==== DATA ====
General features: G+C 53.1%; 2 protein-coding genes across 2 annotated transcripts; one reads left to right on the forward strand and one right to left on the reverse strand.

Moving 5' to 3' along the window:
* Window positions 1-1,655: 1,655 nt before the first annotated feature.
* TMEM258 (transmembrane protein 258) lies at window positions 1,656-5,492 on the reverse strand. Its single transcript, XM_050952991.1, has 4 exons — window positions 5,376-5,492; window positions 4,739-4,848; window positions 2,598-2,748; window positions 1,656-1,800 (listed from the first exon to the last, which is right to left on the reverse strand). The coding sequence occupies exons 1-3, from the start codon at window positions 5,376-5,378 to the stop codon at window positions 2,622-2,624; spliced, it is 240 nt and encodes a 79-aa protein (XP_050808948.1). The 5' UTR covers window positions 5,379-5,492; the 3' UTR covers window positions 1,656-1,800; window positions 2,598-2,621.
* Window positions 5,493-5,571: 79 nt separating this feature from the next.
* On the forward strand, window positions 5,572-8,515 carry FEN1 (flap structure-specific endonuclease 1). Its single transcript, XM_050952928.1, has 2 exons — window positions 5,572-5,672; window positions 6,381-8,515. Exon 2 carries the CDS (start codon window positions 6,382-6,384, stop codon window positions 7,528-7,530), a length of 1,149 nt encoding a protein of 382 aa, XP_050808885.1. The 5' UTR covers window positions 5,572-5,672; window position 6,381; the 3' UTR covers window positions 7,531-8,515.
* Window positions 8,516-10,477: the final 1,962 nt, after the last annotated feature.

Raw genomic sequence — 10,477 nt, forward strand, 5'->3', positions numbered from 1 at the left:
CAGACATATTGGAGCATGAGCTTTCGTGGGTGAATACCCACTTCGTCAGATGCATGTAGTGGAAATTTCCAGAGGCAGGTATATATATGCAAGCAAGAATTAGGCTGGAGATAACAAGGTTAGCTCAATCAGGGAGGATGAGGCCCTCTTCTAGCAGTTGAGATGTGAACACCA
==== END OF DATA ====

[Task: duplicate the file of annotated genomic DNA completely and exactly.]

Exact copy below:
General features: G+C 53.1%; 2 protein-coding genes across 2 annotated transcripts; one reads left to right on the forward strand and one right to left on the reverse strand.

Moving 5' to 3' along the window:
* Window positions 1-1,655: 1,655 nt before the first annotated feature.
* TMEM258 (transmembrane protein 258) lies at window positions 1,656-5,492 on the reverse strand. Its single transcript, XM_050952991.1, has 4 exons — window positions 5,376-5,492; window positions 4,739-4,848; window positions 2,598-2,748; window positions 1,656-1,800 (listed from the first exon to the last, which is right to left on the reverse strand). The coding sequence occupies exons 1-3, from the start codon at window positions 5,376-5,378 to the stop codon at window positions 2,622-2,624; spliced, it is 240 nt and encodes a 79-aa protein (XP_050808948.1). The 5' UTR covers window positions 5,379-5,492; the 3' UTR covers window positions 1,656-1,800; window positions 2,598-2,621.
* Window positions 5,493-5,571: 79 nt separating this feature from the next.
* On the forward strand, window positions 5,572-8,515 carry FEN1 (flap structure-specific endonuclease 1). Its single transcript, XM_050952928.1, has 2 exons — window positions 5,572-5,672; window positions 6,381-8,515. Exon 2 carries the CDS (start codon window positions 6,382-6,384, stop codon window positions 7,528-7,530), a length of 1,149 nt encoding a protein of 382 aa, XP_050808885.1. The 5' UTR covers window positions 5,572-5,672; window position 6,381; the 3' UTR covers window positions 7,531-8,515.
* Window positions 8,516-10,477: the final 1,962 nt, after the last annotated feature.

Raw genomic sequence — 10,477 nt, forward strand, 5'->3', positions numbered from 1 at the left:
CAGACATATTGGAGCATGAGCTTTCGTGGGTGAATACCCACTTCGTCAGATGCATGTAGTGGAAATTTCCAGAGGCAGGTATATATATGCAAGCAAGAATTAGGCTGGAGATAACAAGGTTAGCTCAATCAGGGAGGATGAGGCCCTCTTCTAGCAGTTGAGATGTGAACACCA